• Hi, Louise. Isn't that so true? Once one decides that much of these texts consists of soaring metaphors for things that are wondrous beyond understanding and description, they start to converge in their meaning.

      I especially like Heschel, whose book of collected writings is, appropriately enough, called I Asked for Wonder!

      Bob W.

      • Louise Domenitz says:

        You would probably also enjoy "Jewish Meditation Practices for Everyday Life: Awakening Your Heart, Connecting with God" (by Rabbi Jeff Roth). As you pointed out, the common metaphors abound… ;-) Louise

  12. [...] Previously: #4: Each of Us is already Infinitely Wondrous (Divine, if you prefer) [...]

  13. Becky says:

    There might be a double post somewhere. Am posting but posts not showing up. Please disregard repeats. Thanks!

  14. Becky says:

    I posted once yesterday and it disappeared. I wrote another post and that one disappeared too. Here's another post to this Gita talk, hopefully it will stay.

    Freedom is union with the deathless;
    the Self is the essence of all things;
    its creative power, called action,
    causes the whole world to be. (BG 8.3)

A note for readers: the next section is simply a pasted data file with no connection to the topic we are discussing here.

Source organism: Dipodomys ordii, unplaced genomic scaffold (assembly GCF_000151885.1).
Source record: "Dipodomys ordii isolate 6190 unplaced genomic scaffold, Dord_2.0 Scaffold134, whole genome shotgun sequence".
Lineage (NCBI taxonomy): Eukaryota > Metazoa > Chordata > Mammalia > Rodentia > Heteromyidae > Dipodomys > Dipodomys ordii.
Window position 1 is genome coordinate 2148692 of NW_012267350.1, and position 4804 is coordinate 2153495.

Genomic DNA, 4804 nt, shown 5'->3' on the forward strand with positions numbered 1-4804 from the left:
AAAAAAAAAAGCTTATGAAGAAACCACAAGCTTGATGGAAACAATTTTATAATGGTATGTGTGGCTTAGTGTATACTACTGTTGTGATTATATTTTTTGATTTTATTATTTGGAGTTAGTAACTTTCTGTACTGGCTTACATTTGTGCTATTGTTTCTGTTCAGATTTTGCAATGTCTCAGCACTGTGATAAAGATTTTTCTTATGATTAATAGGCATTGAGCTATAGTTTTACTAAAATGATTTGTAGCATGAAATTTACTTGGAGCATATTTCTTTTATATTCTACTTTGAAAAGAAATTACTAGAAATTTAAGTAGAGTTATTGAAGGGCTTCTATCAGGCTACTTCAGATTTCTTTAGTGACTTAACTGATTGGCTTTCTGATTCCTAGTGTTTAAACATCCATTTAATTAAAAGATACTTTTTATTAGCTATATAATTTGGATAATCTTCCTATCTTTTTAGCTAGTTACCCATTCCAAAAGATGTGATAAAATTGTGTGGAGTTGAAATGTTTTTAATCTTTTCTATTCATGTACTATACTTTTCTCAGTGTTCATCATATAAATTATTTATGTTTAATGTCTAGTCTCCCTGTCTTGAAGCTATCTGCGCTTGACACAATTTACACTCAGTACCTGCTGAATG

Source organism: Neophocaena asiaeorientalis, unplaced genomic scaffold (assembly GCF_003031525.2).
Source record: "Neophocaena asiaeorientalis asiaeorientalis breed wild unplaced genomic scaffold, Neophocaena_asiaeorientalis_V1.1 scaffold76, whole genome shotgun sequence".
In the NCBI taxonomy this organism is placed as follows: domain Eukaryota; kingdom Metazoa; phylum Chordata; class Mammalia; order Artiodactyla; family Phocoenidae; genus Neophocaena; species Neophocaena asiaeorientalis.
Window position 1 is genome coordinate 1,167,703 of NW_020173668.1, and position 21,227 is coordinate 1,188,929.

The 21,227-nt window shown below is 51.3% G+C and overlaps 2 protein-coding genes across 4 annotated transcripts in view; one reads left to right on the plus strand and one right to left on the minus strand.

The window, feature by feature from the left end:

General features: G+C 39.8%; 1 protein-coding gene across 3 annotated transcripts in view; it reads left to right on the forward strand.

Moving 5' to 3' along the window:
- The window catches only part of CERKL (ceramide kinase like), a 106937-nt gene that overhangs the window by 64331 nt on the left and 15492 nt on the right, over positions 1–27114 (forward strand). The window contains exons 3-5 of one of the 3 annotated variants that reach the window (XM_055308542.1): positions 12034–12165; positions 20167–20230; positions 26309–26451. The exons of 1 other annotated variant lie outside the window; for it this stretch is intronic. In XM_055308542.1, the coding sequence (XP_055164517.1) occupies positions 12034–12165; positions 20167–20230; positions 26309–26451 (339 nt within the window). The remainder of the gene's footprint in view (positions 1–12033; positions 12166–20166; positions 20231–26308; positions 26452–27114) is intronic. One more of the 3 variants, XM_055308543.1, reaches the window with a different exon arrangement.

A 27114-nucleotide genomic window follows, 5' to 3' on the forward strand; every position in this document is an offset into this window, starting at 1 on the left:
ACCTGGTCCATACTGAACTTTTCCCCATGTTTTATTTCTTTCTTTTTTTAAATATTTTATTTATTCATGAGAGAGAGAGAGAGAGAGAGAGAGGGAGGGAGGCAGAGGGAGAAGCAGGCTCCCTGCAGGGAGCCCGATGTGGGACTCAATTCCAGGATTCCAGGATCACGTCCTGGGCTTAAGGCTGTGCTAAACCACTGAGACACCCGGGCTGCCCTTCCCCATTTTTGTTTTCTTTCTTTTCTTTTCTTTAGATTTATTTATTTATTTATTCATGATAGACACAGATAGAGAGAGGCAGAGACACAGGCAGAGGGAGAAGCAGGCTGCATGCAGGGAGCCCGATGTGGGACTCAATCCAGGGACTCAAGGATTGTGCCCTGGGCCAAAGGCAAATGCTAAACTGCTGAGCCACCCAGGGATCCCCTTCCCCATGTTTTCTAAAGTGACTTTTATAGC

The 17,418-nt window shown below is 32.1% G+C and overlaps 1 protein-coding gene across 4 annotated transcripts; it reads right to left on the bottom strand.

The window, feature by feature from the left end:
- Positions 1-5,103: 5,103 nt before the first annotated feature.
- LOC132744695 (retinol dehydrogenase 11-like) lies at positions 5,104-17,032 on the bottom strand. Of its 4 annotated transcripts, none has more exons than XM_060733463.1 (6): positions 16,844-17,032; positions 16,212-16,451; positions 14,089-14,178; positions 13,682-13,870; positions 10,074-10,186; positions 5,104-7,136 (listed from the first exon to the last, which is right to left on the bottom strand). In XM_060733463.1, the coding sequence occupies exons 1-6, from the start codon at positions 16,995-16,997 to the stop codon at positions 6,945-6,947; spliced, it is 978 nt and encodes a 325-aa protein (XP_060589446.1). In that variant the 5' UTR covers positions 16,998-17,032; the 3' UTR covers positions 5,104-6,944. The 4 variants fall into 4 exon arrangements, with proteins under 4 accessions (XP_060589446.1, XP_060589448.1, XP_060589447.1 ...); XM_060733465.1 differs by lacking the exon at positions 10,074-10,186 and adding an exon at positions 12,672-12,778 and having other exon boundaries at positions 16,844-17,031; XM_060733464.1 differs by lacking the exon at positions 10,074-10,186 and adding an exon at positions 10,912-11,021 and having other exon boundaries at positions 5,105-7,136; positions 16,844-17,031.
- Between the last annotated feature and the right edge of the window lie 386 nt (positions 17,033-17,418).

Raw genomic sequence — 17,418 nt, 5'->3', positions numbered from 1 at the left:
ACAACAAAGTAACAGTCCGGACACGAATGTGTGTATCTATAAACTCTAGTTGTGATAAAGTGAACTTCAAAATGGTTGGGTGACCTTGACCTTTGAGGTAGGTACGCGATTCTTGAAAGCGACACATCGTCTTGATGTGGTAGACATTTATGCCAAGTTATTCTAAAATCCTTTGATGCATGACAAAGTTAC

The stanzas before this stanza reminded me of the previous 'Gita in a nutshell #s', where the main thoughts were Krishna is in everything. This stanza made me stop and reflect. The first sentence resonated deeply, there's freedom in the union with the deathless.

    The next stanza that most stood out was
    nonviolence, equanimity,
    control, benevolence, fame,
    dishonor—all these conditions
    come forth from me alone. (BG 10.4-5)

    After reading "…fame and dishonor – all these conditions come forth from me alone" I wondered if this is interpreted to be God/Krishna/the Universe is made up of good and bad, darkness and light, yin and yang – doesn't matter, all conditions come from God/Krishna alone. Because that's all there is – everything comes from one source. I always thought a devil's advocate perspective would include this balance in what God/Krishna is.